Since it’s a form of opioid, your body can develop a tolerance for it in the long term. This will require you to take larger doses to feel similar effects. Dealing with drug tolerance can lead to a dangerous misstep to your opioid recovery. Besides the potential of methadone withdrawal, overdosing from Methadone can be fatal. For this reason, it’s best to consult with your physician about any potential side effects you experience while under methadone treatment.

What are Methadone’s side effects?

Although Methadone is necessary for opioid addiction recovery, it also has common side effects of its own. This includes vomiting, tiredness, constipation, sleepiness, and others. You can also have neurological symptoms like hallucinations, drowsiness, appetite changes, and sexual problems. These mild effects can go away within the first few days of treatment. However, if these conditions persist, it’s best to consult your doctor about your current dosage and current condition.

What should I expect from a methadone treatment?

If you’re taking Methadone for chronic pain, you can get a prescription from your doctor to purchase it in a pharmacy. On the other hand, people using it for opioid and narcotics recovery can get it in regular doses from a rehab facility program.

Methadone can come in powder, tablet, and liquid forms. Your provider in the rehab facility can give you the right dosage that works best for you during treatment. Additionally, they may change it depending on how you progress with your opioid recovery. Experts believe methadone prescriptions should be taken for at least a year. Afterward, your doctor will advise you on your future recovery options to mitigate the severity of withdrawal symptoms.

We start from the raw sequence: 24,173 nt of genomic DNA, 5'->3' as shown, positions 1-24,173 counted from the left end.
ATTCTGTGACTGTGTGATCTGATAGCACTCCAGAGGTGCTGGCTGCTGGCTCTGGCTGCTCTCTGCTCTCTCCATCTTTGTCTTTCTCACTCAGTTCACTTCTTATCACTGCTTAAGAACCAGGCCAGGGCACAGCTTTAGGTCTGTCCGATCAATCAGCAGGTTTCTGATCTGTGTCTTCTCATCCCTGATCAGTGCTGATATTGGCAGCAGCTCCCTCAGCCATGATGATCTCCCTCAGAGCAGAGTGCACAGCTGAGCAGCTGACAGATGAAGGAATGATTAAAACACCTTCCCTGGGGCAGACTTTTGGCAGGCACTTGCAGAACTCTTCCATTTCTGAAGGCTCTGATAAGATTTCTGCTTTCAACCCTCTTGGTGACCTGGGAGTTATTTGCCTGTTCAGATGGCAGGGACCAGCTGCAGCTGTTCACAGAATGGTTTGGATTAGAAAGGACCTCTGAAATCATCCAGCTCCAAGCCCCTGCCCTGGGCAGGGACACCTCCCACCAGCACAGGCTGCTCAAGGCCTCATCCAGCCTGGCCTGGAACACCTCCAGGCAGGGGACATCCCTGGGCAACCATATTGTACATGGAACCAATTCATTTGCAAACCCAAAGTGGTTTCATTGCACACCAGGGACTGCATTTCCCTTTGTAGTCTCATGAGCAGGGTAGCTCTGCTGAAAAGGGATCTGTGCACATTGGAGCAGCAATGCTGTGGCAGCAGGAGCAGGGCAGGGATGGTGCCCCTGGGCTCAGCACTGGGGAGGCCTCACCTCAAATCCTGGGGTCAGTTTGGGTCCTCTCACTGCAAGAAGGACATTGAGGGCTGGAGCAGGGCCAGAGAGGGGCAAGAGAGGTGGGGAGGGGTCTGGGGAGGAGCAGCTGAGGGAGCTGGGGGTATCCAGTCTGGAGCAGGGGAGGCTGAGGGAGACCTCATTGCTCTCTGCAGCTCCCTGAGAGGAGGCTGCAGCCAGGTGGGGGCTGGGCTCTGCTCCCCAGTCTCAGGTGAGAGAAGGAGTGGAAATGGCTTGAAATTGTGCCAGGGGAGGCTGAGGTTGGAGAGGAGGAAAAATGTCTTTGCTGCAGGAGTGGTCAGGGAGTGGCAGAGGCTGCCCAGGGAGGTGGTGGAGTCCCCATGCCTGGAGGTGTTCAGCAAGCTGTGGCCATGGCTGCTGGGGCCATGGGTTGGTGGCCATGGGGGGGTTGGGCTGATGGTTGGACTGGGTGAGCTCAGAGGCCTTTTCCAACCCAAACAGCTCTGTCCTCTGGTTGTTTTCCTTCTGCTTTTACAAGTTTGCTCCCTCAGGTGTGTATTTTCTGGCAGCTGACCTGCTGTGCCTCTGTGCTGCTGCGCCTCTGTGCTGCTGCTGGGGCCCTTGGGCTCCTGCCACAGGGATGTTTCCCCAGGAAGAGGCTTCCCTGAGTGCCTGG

Can I quit taking Methadone after I recover from opioid addiction?

Your doctor may recommend continuing methadone therapy indefinitely to prevent you from relapsing. However, you should be familiar with the potential consequences of doing so. If you’re using Methadone to treat pain, you will naturally become dependent on the drug and experience withdrawal symptoms once quitting or reducing your dosage.

Is methadone treatment for everyone?

Like any medication, Methadone can have dangerous effects on people with certain medical conditions. Taking Methadone can be harmful to people with heart conditions, liver and kidney disease, breathing problems, and electrolyte imbalances. Additionally, people with a history of dealing with head injuries, gallbladder, thyroid, and pancreas issues should avoid taking Methadone.

When checking yourself in a drug rehab facility, it’s important to give your full medical history to receive the right treatment and medication for your condition. This includes highlighting current medicines for other illnesses you may have.

What is Methadone’s half-life?

After successfully recovering from methadone withdrawal symptoms, you need to understand how it will remain in your system. After taking one methadone pill, its therapeutic effects can last as long as 8 hours. However, its half-life can last anywhere between 8 to 59 hours. Because of this, it will take between 2 to 14 days before you get complete system clearance from Methadone. Remember that these estimates are a general average. Some individuals can take longer or shorter to excrete Methadone from their bodies, depending on their physiological condition.


Taking Methadone is the right step towards overcoming your opioid addiction. Although it’s a medicine that aids in flushing out harmful materials in your system, remember that it’s not the only contributing factor to your recovery. Maintaining your fortitude to stay sober and receiving a medical professional’s help is the best way to ensure long-term independence from addictive substances.